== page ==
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Deep networks notoriously take a long time to train. What is the most time consuming aspect of training them? Is it the matrix multiplications? Is it the forward pass? Is it some component of the backward pass?

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    $\begingroup$ See this ai.stackexchange.com/questions/5728/… $\endgroup$ – DuttaA Apr 1 '18 at 21:12
  • $\begingroup$ Thanks but I'm sorta new to the field and there's a ton of stuff on there that hurts my head. Could you provide a sorted list of what takes the most time? That'd be super helpful for my understanding. $\endgroup$ – echo Apr 1 '18 at 22:42
  • $\begingroup$ Are you talking of a single pass or multiple passes? $\endgroup$ – DuttaA Apr 2 '18 at 6:20
  • $\begingroup$ @echo it probably depends on what API you are using, and also probably depends on what data you are training it on, and how close together the different in/outs are. $\endgroup$ – FreezePhoenix Apr 2 '18 at 13:57
  • $\begingroup$ @DuttaA Multiple passes (if that's another term for epochs) $\endgroup$ – echo Apr 2 '18 at 15:50
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you can refer to this, Both the answers should be able to cover your doubts. Which layer consumes more time in CNN training ? Convolution layers vs FC layers

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There is no such single hard and slow step in training neural networks , forward pass involves large number of matrix multiplications so does backward pass , even though there are highly optimized libraries for matrix multiplications neural networks act on very high dimensional (tensor) multiplications in both forward and backward passes which makes it difficult train . however backward pass would be even more slower or even intractable if we won't use backpropagation in case of large neural networks, since computing derivatives is time-taking.

refer training results in for exact number https://github.com/baidu-research/DeepBench#types-of-operations

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So in general the forward and backward pass take most of the time.

Forward pass: The output of a layer can be calculated given the output of the previous layer. So the gpu can parallelize this computation for every layer and over the minibatch which is done by calculating a big matrix. But it needs to be sequential from layer to layer (earlier layers to higher layers). Regarding the layer type convolutions or especially fully connected layers can result in a big matrix calculation.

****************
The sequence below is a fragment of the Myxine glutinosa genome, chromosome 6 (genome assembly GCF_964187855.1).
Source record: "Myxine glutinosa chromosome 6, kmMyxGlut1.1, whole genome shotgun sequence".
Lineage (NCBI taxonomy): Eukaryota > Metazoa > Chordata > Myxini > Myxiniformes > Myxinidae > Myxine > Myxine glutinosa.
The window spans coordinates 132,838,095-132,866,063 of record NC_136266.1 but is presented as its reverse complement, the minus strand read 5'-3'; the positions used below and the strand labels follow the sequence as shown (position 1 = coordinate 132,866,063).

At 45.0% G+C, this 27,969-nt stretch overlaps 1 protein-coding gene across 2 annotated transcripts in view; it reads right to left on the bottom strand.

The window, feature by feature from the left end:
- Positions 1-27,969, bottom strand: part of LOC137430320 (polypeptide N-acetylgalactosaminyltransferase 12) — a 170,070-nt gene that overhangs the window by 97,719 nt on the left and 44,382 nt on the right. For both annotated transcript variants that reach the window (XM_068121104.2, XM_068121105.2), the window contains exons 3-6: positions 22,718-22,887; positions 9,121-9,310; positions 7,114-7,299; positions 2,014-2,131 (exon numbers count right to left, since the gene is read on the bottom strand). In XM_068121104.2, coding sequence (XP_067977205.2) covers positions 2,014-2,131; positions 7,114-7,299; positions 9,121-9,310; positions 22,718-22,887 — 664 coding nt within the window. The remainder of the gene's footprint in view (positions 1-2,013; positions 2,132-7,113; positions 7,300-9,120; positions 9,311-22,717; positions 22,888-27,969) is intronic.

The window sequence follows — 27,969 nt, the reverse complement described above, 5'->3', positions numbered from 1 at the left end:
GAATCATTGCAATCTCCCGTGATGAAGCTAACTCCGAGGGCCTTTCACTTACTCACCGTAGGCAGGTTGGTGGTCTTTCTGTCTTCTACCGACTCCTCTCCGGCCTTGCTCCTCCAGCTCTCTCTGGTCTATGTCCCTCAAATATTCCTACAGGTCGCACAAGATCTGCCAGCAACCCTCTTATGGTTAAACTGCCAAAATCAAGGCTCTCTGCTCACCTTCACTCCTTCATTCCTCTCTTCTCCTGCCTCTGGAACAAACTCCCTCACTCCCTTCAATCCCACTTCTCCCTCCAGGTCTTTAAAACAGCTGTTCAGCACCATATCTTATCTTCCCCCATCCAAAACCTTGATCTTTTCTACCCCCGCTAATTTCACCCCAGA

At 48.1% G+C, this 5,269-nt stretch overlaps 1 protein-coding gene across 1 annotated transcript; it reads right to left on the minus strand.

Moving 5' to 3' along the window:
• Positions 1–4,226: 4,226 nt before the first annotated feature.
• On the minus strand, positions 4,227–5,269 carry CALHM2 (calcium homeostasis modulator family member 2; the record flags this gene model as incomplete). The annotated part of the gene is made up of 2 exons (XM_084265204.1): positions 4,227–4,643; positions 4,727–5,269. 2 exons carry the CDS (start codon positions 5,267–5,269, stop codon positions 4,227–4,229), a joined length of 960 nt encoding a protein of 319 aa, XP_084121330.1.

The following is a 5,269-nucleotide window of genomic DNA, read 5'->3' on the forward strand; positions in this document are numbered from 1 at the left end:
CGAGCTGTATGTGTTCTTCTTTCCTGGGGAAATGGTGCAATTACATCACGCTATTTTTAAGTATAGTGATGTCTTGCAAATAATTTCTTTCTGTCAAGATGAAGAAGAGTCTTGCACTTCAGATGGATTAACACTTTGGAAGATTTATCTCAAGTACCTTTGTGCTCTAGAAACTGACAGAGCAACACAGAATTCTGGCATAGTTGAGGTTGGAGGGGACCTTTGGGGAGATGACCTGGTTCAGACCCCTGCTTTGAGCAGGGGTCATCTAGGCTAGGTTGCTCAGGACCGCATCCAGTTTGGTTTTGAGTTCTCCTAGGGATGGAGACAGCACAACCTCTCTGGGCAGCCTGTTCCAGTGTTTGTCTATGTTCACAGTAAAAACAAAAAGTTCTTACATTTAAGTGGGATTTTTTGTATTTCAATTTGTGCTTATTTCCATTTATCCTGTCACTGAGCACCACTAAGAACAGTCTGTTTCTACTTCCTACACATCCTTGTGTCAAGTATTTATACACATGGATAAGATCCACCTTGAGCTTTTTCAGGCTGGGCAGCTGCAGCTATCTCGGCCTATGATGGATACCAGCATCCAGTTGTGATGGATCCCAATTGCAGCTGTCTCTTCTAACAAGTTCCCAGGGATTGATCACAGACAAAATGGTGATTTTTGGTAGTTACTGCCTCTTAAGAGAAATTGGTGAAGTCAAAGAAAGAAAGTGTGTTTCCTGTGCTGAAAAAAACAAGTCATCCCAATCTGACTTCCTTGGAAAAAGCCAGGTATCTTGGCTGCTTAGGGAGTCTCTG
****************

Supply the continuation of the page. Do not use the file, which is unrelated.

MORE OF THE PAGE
Backward pass: The gradient of a layer with respect to the layer input (and layer parameters) can only be calculated given the gradient of the layer output (input gradient of subsequent layer) and input to the layer (output of previous layer). This again can be parallelized over a layer and minibatch but is sequential from higher layers to earlier layers. Moreover, since the backward pass relies on the outputs of the forward pass all intermediate layer outputs of the forward pass have to be cached for the backward pass which results in a high (gpu) memory usage.

So these two steps take long time for 1 training iteration and (depending on your network) high gpu memory usage. But you should read und understand the backpropagation algorithm that basically explains everything.

Moreover, to train a network from scratch in general takes lots of iterations because especially in the earlier layers training the parameters is based on gradients that are effected by lots of previous layers, which can result in noisy updates etc. that do not always push the network parameters in the right direction directly. In contrast, e.g. fine tuning a pretrained network on some new task can for example already be done with much less training iterations.

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